FAA Flight Standards District Office: FAA Philadelphia FSDO-17
NTSB Identification: ERA16LA200
14 CFR Part 91: General Aviation
Accident occurred Wednesday, June 01, 2016 in Toughkenamon, PA
Aircraft: AERONCA 7AC, registration: N83547
Injuries: 2 Minor.
This is preliminary information, subject to change, and may contain errors. Any errors in this report will be corrected when the final report has been completed. NTSB investigators may not have traveled in support of this investigation and used data provided by various sources to prepare this aircraft accident report.
On June 1, 2016, about 0900 eastern daylight time, an Aeronca 7AC, N83547, was substantially damaged after impacting an aircraft hangar following a total loss of engine power during a go-around at New Garden Airport (N57), Toughkenamon, Pennsylvania. The flight instructor and a student pilot received minor injuries. Visual meteorological conditions prevailed and no flight plan was filed for the local instructional flight operated under the provisions of 14 Code of Federal Regulations Part 91.
According to the student pilot, they were practicing takeoffs and landings on the grass parallel to runway 6, for about 1 hour when on the downwind leg of the traffic pattern, the flight instructor directed him to demonstrate a simulated engine failure The student pilot initiated a simulated forced landing which included a steep turn to the base and then final legs of the traffic pattern. The airplane was about one-quarter of the way down the runway, still over the grass, when he initiated go-around. The flight instructor then told him to move over to the center of the paved runway. At this point the engine sputtered and then lost power. The flight instructor took over the flight controls and made a left turn about 100 feet above the ground with the intent of flying over a hanger. The student pilot added that the engine "was now completely off."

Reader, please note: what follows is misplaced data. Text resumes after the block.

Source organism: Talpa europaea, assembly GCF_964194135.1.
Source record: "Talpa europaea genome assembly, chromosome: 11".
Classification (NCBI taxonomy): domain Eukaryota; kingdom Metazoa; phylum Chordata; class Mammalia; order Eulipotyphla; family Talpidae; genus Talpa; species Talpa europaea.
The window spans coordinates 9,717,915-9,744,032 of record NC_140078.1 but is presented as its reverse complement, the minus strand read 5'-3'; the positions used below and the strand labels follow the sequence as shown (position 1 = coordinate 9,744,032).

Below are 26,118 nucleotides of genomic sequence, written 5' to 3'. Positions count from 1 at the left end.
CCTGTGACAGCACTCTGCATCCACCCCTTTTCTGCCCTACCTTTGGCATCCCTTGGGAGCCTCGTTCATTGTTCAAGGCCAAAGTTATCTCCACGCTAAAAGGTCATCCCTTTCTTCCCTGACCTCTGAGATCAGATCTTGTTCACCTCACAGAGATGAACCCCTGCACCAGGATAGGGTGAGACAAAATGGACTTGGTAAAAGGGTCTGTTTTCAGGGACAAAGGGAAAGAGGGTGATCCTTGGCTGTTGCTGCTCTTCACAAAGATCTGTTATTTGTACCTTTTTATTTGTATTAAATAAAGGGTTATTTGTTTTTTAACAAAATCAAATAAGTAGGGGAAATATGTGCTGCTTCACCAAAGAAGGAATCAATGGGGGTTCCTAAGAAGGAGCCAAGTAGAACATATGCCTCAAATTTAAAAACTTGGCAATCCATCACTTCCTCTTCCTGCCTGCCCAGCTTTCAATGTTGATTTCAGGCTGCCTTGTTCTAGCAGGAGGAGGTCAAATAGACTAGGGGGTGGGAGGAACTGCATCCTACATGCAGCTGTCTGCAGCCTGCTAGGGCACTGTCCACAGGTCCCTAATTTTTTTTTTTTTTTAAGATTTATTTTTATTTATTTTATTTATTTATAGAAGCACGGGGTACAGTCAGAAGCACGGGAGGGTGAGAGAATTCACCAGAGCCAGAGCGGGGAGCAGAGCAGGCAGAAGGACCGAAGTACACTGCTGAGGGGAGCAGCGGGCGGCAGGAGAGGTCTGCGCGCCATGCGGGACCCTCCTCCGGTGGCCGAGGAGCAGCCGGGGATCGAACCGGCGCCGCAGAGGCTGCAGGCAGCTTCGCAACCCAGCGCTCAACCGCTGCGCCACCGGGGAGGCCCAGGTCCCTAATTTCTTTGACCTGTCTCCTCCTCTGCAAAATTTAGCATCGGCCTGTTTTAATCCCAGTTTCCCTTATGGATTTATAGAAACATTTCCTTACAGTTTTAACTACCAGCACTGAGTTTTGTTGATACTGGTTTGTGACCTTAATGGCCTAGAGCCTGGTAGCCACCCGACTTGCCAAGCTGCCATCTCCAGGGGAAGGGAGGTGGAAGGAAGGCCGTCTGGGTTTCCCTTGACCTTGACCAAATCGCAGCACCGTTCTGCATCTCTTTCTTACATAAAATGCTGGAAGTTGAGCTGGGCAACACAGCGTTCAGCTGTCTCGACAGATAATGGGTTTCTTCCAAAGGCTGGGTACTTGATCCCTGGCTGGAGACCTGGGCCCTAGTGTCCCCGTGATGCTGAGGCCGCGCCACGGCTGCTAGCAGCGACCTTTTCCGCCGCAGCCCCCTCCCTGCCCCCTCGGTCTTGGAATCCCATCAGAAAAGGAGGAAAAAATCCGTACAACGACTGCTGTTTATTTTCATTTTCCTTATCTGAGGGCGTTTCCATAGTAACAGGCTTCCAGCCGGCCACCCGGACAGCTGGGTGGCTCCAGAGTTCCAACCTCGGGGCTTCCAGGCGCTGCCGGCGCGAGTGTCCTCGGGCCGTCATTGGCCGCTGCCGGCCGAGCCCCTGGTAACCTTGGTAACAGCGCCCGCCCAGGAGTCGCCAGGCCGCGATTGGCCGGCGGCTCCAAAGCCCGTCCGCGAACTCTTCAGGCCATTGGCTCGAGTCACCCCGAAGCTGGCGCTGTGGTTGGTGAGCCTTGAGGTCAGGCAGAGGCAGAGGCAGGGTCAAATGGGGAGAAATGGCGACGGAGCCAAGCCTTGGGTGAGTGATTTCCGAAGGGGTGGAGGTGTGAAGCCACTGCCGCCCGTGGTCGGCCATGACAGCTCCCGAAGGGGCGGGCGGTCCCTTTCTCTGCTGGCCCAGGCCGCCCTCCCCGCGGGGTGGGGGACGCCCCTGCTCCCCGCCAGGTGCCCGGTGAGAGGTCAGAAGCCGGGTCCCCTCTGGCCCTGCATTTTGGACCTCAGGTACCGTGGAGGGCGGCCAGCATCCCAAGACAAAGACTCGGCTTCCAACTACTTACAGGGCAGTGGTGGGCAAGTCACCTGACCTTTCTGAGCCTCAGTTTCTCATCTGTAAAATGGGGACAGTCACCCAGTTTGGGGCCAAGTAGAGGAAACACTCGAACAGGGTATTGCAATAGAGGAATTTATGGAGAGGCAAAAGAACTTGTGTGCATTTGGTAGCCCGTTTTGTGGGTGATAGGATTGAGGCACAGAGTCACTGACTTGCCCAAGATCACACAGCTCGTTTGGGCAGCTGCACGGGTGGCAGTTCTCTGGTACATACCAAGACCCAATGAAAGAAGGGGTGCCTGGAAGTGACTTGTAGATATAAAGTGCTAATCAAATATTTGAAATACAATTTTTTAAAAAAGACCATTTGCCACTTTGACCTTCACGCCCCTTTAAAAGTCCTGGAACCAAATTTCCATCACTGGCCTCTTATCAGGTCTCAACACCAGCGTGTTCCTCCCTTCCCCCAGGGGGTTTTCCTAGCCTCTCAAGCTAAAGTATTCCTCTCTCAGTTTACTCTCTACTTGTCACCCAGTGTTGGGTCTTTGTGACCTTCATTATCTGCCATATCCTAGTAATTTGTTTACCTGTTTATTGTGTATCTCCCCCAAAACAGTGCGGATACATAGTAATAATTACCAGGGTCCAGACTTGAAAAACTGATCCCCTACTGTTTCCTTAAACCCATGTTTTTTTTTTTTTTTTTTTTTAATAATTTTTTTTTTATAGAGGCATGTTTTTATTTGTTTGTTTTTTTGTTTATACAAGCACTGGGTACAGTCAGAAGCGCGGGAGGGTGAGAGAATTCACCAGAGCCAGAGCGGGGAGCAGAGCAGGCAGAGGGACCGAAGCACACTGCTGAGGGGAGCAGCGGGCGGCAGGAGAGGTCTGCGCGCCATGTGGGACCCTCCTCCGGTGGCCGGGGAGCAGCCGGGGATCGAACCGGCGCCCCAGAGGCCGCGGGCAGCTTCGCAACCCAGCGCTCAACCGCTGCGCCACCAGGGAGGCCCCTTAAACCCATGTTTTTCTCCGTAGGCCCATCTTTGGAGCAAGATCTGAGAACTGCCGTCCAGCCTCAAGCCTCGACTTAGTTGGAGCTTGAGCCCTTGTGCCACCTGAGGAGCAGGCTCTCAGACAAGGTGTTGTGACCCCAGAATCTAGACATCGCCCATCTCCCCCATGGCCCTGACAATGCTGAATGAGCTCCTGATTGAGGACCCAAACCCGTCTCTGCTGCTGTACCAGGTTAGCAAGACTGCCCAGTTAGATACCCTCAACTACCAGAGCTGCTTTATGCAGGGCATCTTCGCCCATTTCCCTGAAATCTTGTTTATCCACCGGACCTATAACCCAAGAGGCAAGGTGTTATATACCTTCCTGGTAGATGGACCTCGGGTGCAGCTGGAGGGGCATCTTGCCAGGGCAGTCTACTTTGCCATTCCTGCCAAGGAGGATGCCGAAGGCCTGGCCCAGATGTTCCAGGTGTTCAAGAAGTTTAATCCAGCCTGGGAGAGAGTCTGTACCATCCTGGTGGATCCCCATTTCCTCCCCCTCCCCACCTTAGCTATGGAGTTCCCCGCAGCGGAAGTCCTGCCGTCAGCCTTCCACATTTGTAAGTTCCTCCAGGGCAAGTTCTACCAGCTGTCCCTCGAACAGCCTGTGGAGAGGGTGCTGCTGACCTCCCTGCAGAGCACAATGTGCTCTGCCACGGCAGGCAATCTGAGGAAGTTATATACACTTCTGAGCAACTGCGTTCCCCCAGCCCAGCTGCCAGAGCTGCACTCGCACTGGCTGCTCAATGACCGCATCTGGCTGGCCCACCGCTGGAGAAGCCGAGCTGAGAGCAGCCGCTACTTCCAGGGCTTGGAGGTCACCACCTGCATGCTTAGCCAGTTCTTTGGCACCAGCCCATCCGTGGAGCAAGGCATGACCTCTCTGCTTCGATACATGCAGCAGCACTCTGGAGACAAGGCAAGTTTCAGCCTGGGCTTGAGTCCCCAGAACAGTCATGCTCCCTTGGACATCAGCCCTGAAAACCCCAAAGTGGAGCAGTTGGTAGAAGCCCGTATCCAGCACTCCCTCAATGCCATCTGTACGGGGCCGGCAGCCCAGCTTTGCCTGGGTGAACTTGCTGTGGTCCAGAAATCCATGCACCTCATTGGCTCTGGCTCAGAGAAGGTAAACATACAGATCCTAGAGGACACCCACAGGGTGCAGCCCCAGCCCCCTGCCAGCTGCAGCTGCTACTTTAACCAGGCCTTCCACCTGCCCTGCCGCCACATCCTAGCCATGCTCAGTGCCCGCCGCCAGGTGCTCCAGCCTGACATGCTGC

According to the flight instructor, he and the student pilot were flying for about 30 minutes when he initiated a simulated engine out procedure. The student pilot maneuvered the airplane for the grass parallel to the runway, and commenced a go-around when the airplane was about 25 feet above the ground. The airplane was approximately 200 feet above the ground when the engine quit, momentarily sputtered, and then went silent. He recalled checking the magnetos, carburetor heat and fuel lever, which all appeared to be in proper position.
The flight instructor considered landing options, and noted that a forward trajectory had more dangers and obstacles, such as construction traffic, vehicles, a shallow ravine, electric wires and a busy road. He took the controls from the student pilot and turned left 90 degrees, positioning the airplane in a trajectory over a hangar for a touchdown and rollout on the grass in an uphill direction to dissipate speed and energy. As the turn progressed, the flight instructor realized that they would most likely not clear the top of the hangar and that would be a worse situation. At that point the airplane was losing altitude rapidly and heading toward the hangar door. He used the last movement of the stick control to place the airplane into a 45-degree nose up position to have the engine penetrate the metal door of the hangar before the fuselage.
According to a Federal Aviation Administration (FAA) inspector, the airplane came to rest upright inside the hangar after penetrating the hangar wall. The fabric covering of the airplane displayed multiple tears and punctures, the left main landing gear was displaced aft and was collapsed against the bottom of the fuselage, and the right main landing gear was displaced forward and collapsed next to the right side of the fuselage. Both the left and right wing spars were broken and the wings had folded aft just outboard of their mounting locations at the breaks in the spars. The horizontal stabilizers, elevators, vertical stabilizer, and rudder, displayed crush and compression damage. Control continuity was established from the flight control surfaces to the rudder pedals, and control sticks in the cockpit. The front of the propeller spinner was crushed. One propeller blade was bent back under the engine, and the other propeller blade was straight. Neither propeller blade showed any evidence of S-bending, leading edge gouging, or chordwise scratching. The wreckage was retained for further examination.